Wednesday, July 02, 2008
Every once in awhile I'm reminded there is a skeleton inside me. This makes "me" (my psyche) feel funny as apparently it's unsettling for the mental me to have to recognize the somatic me. Talk about coming to terms with bodily realities, imagine having to invert, shed and replace your outer skeleton, as insects do, several times in your life just as a normal process of maturing and growing. Humans shed and renew skin cells in an ongoing, mostly sub-conscious process. We grow gradually in the same way without any dramatic processes that we must physically and mentally participate in (I'll exempt the birth process here).
As I was shedding epidermis and growing older without really thinking about it one recent morning this freshly molted forktailed bush katydid (scudderia furcata) adult caught my eye. His new exoskeleton is still soft and has that unfired-looking celadon green tint. Imagine the intricacy of the process of extracting those long legs, delicate wings and antennae from the old exoskelton. Amazing, yet so commonplace.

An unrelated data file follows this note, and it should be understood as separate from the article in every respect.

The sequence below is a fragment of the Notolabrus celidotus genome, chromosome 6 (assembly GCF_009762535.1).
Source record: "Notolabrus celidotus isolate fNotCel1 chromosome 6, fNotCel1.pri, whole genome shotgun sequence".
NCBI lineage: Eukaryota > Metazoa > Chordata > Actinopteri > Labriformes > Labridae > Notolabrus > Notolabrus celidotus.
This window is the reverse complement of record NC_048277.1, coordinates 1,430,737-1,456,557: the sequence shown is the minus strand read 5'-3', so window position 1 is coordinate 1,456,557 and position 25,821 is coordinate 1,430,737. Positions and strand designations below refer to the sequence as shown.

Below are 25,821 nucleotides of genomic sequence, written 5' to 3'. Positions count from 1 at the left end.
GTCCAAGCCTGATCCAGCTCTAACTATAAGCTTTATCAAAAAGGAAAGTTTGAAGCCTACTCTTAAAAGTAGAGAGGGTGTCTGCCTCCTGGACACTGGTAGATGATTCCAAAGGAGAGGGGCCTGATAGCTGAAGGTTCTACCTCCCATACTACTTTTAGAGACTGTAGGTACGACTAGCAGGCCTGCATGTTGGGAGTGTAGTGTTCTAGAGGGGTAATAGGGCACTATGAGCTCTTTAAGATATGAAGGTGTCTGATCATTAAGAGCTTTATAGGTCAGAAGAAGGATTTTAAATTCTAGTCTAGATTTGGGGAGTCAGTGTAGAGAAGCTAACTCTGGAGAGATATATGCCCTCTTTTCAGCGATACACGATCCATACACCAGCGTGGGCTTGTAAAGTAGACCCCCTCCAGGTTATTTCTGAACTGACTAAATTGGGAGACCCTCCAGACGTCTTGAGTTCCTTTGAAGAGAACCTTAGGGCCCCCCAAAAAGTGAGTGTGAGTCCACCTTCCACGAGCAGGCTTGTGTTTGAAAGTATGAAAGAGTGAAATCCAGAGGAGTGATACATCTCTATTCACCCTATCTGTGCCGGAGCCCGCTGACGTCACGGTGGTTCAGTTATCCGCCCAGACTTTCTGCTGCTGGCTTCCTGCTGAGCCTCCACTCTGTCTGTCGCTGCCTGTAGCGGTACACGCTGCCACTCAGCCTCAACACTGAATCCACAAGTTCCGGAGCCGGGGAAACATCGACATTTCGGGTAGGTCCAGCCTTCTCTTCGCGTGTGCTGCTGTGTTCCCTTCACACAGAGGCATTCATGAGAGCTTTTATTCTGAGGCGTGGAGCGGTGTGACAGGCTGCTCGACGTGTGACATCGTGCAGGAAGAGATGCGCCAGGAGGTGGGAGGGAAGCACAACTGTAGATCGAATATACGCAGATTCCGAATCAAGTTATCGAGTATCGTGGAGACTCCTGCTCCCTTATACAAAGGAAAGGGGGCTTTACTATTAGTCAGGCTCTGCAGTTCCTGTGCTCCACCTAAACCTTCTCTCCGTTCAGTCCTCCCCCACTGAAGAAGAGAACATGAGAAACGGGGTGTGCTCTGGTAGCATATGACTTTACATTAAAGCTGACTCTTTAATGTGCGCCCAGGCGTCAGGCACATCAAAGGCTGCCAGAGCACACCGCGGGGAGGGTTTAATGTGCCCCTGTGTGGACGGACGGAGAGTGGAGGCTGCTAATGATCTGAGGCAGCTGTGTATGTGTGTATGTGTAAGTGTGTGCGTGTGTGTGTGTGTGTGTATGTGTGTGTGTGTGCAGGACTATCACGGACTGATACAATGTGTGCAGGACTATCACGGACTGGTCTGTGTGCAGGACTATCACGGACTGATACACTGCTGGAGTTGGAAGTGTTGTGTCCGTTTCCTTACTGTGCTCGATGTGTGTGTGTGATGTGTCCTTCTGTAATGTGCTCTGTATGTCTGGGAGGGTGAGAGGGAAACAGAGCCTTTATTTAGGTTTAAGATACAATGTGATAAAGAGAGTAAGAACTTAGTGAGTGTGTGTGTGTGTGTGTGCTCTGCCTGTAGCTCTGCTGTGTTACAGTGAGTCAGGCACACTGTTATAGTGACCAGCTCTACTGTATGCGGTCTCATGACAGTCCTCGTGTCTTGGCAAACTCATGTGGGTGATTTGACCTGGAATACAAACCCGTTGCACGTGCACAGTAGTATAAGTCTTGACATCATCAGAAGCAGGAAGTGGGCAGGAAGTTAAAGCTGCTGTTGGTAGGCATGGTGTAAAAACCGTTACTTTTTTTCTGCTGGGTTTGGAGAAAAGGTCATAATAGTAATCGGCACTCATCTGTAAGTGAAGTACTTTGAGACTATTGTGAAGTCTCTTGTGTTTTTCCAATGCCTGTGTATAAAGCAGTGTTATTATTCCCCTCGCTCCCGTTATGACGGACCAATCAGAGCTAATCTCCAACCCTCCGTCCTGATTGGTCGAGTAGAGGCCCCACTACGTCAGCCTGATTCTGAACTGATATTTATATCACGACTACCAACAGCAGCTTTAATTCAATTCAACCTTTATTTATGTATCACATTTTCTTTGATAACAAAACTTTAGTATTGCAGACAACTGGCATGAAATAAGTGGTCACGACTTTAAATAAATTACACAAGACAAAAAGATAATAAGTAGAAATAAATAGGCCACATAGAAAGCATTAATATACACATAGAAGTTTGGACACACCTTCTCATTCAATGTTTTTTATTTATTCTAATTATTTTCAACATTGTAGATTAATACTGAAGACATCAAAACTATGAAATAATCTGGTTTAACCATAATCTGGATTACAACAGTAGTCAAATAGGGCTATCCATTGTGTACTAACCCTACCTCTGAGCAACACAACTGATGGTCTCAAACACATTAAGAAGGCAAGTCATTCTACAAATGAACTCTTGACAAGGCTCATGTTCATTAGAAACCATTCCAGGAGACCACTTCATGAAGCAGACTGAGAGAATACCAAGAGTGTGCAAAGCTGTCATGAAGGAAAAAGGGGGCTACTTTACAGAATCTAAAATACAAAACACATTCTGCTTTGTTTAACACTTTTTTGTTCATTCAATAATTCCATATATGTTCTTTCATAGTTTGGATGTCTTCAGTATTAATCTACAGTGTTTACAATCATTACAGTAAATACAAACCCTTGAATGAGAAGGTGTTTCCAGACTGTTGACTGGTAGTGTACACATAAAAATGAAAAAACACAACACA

Check out the stages of growth of Scudderia furcata on this page . Scroll to the bottom and click on Developmental Stages. By the way, this photo sequence shows a pink color phase katydid. Occasionally I see an individual with some pink, but so far never as dark as the one shown.